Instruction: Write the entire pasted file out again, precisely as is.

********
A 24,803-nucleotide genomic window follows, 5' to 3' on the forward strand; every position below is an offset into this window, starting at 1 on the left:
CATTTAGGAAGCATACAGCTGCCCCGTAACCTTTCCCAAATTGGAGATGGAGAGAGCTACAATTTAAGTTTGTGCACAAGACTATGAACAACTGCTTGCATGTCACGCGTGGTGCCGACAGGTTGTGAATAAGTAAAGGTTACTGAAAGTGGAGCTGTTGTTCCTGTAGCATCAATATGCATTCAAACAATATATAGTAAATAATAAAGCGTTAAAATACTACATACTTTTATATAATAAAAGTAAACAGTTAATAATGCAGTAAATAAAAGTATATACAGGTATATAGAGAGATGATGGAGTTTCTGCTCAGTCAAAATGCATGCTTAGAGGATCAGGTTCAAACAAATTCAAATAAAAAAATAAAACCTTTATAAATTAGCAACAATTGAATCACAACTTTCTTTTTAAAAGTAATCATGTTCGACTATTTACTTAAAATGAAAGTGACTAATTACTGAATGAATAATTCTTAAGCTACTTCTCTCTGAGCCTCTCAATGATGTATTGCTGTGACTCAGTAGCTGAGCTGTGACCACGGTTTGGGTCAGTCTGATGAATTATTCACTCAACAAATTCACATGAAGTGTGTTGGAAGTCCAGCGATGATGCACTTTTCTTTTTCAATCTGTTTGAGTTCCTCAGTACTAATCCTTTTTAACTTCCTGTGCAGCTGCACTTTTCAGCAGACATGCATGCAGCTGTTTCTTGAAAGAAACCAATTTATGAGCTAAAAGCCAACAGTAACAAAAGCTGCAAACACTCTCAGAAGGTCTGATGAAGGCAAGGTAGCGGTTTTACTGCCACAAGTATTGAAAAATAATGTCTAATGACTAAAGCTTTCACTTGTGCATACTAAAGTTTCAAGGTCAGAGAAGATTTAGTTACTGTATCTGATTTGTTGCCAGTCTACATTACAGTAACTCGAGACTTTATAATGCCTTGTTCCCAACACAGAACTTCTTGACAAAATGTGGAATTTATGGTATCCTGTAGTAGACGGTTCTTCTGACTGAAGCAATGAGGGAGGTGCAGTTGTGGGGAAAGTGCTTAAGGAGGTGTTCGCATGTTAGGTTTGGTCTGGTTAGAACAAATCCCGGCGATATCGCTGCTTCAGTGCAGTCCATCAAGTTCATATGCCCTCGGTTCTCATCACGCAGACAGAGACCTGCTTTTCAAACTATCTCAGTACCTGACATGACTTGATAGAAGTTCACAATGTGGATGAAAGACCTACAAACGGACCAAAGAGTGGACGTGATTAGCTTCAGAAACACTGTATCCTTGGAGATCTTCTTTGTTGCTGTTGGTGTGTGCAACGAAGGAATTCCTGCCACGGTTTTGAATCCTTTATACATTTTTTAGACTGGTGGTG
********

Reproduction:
A 24,803-nucleotide genomic window follows, 5' to 3' on the forward strand; every position below is an offset into this window, starting at 1 on the left:
CATTTAGGAAGCATACAGCTGCCCCGTAACCTTTCCCAAATTGGAGATGGAGAGAGCTACAATTTAAGTTTGTGCACAAGACTATGAACAACTGCTTGCATGTCACGCGTGGTGCCGACAGGTTGTGAATAAGTAAAGGTTACTGAAAGTGGAGCTGTTGTTCCTGTAGCATCAATATGCATTCAAACAATATATAGTAAATAATAAAGCGTTAAAATACTACATACTTTTATATAATAAAAGTAAACAGTTAATAATGCAGTAAATAAAAGTATATACAGGTATATAGAGAGATGATGGAGTTTCTGCTCAGTCAAAATGCATGCTTAGAGGATCAGGTTCAAACAAATTCAAATAAAAAAATAAAACCTTTATAAATTAGCAACAATTGAATCACAACTTTCTTTTTAAAAGTAATCATGTTCGACTATTTACTTAAAATGAAAGTGACTAATTACTGAATGAATAATTCTTAAGCTACTTCTCTCTGAGCCTCTCAATGATGTATTGCTGTGACTCAGTAGCTGAGCTGTGACCACGGTTTGGGTCAGTCTGATGAATTATTCACTCAACAAATTCACATGAAGTGTGTTGGAAGTCCAGCGATGATGCACTTTTCTTTTTCAATCTGTTTGAGTTCCTCAGTACTAATCCTTTTTAACTTCCTGTGCAGCTGCACTTTTCAGCAGACATGCATGCAGCTGTTTCTTGAAAGAAACCAATTTATGAGCTAAAAGCCAACAGTAACAAAAGCTGCAAACACTCTCAGAAGGTCTGATGAAGGCAAGGTAGCGGTTTTACTGCCACAAGTATTGAAAAATAATGTCTAATGACTAAAGCTTTCACTTGTGCATACTAAAGTTTCAAGGTCAGAGAAGATTTAGTTACTGTATCTGATTTGTTGCCAGTCTACATTACAGTAACTCGAGACTTTATAATGCCTTGTTCCCAACACAGAACTTCTTGACAAAATGTGGAATTTATGGTATCCTGTAGTAGACGGTTCTTCTGACTGAAGCAATGAGGGAGGTGCAGTTGTGGGGAAAGTGCTTAAGGAGGTGTTCGCATGTTAGGTTTGGTCTGGTTAGAACAAATCCCGGCGATATCGCTGCTTCAGTGCAGTCCATCAAGTTCATATGCCCTCGGTTCTCATCACGCAGACAGAGACCTGCTTTTCAAACTATCTCAGTACCTGACATGACTTGATAGAAGTTCACAATGTGGATGAAAGACCTACAAACGGACCAAAGAGTGGACGTGATTAGCTTCAGAAACACTGTATCCTTGGAGATCTTCTTTGTTGCTGTTGGTGTGTGCAACGAAGGAATTCCTGCCACGGTTTTGAATCCTTTATACATTTTTTAGACTGGTGGTG